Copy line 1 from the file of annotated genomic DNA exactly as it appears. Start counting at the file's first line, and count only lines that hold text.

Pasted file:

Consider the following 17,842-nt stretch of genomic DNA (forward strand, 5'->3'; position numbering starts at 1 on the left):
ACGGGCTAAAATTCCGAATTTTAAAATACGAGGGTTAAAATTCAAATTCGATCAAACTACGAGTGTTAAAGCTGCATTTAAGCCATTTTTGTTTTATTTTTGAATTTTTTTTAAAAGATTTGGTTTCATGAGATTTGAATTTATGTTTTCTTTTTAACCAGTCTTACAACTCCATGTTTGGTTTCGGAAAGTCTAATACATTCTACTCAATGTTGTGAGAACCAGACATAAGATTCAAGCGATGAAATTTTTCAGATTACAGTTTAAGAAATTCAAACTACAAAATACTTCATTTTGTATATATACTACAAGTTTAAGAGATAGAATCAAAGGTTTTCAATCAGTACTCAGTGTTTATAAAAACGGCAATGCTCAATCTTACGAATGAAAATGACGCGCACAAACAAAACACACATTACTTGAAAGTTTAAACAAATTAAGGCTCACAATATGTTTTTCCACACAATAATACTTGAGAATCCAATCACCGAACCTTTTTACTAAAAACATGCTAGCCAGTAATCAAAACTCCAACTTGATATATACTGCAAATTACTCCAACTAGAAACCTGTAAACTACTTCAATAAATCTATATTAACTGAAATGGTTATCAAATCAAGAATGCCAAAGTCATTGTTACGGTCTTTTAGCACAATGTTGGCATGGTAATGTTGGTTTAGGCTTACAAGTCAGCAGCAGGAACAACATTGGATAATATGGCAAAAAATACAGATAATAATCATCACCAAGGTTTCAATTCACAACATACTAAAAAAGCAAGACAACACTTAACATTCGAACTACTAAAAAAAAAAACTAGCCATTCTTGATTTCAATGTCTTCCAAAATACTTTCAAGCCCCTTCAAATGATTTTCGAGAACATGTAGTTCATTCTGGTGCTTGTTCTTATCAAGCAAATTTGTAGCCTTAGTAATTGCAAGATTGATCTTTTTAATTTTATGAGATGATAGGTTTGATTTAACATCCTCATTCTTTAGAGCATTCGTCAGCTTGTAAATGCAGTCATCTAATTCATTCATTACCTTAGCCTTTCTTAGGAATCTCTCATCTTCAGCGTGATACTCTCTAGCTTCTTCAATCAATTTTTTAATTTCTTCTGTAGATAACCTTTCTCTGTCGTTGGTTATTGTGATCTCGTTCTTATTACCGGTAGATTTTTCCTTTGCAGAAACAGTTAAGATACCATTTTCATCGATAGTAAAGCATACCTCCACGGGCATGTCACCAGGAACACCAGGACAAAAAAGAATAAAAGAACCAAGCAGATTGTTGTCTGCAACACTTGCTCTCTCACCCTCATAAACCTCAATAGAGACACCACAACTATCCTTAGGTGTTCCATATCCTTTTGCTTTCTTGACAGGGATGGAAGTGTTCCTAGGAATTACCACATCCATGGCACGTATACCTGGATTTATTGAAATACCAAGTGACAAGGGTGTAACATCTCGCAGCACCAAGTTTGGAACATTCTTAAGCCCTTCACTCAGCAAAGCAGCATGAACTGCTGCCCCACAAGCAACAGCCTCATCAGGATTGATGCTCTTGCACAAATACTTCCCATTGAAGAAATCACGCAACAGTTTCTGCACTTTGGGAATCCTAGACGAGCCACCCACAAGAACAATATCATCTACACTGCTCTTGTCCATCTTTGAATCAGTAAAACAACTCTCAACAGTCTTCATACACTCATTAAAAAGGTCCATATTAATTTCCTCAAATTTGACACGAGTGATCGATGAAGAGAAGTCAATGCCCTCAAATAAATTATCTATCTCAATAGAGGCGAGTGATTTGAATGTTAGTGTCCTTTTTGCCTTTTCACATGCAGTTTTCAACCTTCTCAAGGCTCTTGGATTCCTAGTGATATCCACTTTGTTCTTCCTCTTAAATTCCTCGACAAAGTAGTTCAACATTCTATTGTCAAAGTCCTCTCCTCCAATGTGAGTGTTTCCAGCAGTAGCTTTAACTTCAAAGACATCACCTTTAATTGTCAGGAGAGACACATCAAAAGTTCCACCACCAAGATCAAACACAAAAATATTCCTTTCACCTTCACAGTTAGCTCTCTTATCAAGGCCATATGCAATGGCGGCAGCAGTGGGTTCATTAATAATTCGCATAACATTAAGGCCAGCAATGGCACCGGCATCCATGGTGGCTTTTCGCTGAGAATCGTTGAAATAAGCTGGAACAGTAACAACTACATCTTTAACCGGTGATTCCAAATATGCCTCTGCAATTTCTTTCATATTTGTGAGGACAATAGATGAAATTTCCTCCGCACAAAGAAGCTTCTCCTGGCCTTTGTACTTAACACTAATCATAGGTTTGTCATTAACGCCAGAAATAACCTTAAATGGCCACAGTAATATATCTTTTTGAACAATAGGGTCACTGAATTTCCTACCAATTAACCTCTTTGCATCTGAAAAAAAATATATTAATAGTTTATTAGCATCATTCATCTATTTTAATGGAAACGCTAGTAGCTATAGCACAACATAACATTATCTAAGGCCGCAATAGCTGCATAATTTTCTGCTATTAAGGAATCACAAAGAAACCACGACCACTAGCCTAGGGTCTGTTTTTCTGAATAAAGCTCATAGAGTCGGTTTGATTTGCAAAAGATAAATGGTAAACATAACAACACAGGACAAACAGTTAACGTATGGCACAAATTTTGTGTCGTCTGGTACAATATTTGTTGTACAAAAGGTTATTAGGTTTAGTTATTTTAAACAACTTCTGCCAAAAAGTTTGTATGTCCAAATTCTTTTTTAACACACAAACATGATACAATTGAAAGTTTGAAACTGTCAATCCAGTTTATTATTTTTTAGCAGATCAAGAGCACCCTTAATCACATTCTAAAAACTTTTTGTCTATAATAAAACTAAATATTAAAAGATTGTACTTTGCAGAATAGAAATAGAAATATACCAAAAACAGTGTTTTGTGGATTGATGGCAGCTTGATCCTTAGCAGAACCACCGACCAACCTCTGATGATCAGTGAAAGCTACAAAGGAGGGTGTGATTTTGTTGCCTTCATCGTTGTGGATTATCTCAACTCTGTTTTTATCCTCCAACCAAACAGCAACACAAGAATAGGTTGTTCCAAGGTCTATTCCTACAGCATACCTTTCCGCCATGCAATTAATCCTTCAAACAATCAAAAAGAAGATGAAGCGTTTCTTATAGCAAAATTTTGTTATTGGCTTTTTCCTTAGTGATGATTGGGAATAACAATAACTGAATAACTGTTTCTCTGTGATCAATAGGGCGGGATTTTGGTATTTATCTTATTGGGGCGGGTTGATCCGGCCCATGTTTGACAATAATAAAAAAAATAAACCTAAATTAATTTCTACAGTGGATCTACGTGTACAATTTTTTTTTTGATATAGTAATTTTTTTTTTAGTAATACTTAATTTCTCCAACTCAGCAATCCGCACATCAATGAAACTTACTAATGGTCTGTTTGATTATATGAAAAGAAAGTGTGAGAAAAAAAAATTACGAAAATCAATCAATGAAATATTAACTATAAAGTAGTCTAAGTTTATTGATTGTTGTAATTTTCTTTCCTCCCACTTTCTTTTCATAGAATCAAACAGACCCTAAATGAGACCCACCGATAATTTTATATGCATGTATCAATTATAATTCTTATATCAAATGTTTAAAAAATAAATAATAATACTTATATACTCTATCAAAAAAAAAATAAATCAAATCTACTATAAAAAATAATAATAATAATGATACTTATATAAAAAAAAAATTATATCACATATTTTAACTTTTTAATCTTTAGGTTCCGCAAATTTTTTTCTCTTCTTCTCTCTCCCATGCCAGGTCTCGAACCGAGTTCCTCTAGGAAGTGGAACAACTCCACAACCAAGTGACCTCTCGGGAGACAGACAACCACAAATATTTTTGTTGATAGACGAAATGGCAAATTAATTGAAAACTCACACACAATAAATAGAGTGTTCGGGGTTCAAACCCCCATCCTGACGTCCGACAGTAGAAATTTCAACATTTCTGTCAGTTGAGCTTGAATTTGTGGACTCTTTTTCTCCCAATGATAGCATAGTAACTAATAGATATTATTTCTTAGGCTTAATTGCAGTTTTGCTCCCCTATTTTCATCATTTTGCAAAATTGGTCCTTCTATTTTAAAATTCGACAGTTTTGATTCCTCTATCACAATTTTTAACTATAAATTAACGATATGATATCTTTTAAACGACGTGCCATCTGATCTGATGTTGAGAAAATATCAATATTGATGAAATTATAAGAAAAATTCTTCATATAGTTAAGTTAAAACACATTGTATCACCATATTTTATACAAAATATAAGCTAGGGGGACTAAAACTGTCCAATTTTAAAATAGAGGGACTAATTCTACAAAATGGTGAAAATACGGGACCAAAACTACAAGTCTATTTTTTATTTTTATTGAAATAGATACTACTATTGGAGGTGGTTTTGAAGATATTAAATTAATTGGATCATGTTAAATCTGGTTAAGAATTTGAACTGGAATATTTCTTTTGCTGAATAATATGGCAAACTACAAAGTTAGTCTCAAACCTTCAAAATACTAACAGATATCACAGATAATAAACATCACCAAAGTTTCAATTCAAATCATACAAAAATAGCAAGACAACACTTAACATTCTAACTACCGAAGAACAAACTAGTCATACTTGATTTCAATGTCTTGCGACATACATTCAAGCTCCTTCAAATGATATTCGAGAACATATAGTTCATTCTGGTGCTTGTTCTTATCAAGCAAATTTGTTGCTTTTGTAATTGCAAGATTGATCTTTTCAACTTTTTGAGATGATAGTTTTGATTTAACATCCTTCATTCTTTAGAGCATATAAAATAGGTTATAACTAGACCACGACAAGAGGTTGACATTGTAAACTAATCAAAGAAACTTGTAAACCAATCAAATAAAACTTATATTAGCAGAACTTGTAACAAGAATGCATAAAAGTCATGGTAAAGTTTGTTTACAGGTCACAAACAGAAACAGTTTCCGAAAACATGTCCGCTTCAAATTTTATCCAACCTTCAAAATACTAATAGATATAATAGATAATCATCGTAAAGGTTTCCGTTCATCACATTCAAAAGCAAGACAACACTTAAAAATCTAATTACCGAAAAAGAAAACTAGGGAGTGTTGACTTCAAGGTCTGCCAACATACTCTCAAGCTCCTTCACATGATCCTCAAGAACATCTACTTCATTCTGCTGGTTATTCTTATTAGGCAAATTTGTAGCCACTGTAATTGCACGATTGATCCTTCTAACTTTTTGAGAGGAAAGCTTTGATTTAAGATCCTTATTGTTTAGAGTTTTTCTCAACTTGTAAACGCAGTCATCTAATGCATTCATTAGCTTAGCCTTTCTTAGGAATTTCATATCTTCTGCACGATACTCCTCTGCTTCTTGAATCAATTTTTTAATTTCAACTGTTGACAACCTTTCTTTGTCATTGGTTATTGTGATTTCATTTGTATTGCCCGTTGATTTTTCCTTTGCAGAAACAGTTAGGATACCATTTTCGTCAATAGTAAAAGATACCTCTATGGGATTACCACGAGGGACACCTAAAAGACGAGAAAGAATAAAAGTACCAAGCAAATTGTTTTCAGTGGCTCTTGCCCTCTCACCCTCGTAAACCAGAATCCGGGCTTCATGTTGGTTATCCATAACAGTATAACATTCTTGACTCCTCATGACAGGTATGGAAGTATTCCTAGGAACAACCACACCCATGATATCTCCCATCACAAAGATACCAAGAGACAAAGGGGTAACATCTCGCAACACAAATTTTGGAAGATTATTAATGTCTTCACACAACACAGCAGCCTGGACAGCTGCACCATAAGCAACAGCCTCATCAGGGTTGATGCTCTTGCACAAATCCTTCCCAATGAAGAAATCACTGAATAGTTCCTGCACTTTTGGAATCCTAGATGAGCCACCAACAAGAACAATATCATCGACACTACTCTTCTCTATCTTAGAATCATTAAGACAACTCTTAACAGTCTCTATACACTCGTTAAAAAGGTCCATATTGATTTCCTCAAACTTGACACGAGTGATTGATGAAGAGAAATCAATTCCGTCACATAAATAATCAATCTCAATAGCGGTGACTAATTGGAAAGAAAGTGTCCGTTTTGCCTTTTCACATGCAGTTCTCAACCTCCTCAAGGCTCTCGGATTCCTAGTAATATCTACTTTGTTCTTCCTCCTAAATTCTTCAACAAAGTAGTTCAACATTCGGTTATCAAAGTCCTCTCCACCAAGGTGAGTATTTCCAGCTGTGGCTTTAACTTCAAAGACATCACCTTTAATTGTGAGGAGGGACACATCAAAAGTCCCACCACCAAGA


Consider the following 17,842-nt stretch of genomic DNA (forward strand, 5'->3'; position numbering starts at 1 on the left):